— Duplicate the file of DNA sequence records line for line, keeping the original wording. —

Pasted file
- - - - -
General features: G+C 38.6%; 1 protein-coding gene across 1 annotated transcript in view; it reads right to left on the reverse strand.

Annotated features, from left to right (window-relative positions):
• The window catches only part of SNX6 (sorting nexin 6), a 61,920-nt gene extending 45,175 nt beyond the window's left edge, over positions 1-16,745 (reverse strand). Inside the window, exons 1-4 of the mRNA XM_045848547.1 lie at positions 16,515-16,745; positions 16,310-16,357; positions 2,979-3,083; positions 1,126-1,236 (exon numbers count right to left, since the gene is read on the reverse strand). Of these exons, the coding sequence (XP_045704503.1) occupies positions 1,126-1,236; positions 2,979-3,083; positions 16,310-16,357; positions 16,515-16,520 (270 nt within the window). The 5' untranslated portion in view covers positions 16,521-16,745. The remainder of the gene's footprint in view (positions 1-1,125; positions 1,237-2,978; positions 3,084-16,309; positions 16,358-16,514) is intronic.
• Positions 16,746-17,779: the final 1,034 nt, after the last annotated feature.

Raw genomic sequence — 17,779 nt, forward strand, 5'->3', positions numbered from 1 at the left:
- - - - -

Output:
General features: G+C 38.6%; 1 protein-coding gene across 1 annotated transcript in view; it reads right to left on the reverse strand.

Annotated features, from left to right (window-relative positions):
• The window catches only part of SNX6 (sorting nexin 6), a 61,920-nt gene extending 45,175 nt beyond the window's left edge, over positions 1-16,745 (reverse strand). Inside the window, exons 1-4 of the mRNA XM_045848547.1 lie at positions 16,515-16,745; positions 16,310-16,357; positions 2,979-3,083; positions 1,126-1,236 (exon numbers count right to left, since the gene is read on the reverse strand). Of these exons, the coding sequence (XP_045704503.1) occupies positions 1,126-1,236; positions 2,979-3,083; positions 16,310-16,357; positions 16,515-16,520 (270 nt within the window). The 5' untranslated portion in view covers positions 16,521-16,745. The remainder of the gene's footprint in view (positions 1-1,125; positions 1,237-2,978; positions 3,084-16,309; positions 16,358-16,514) is intronic.
• Positions 16,746-17,779: the final 1,034 nt, after the last annotated feature.

Raw genomic sequence — 17,779 nt, forward strand, 5'->3', positions numbered from 1 at the left: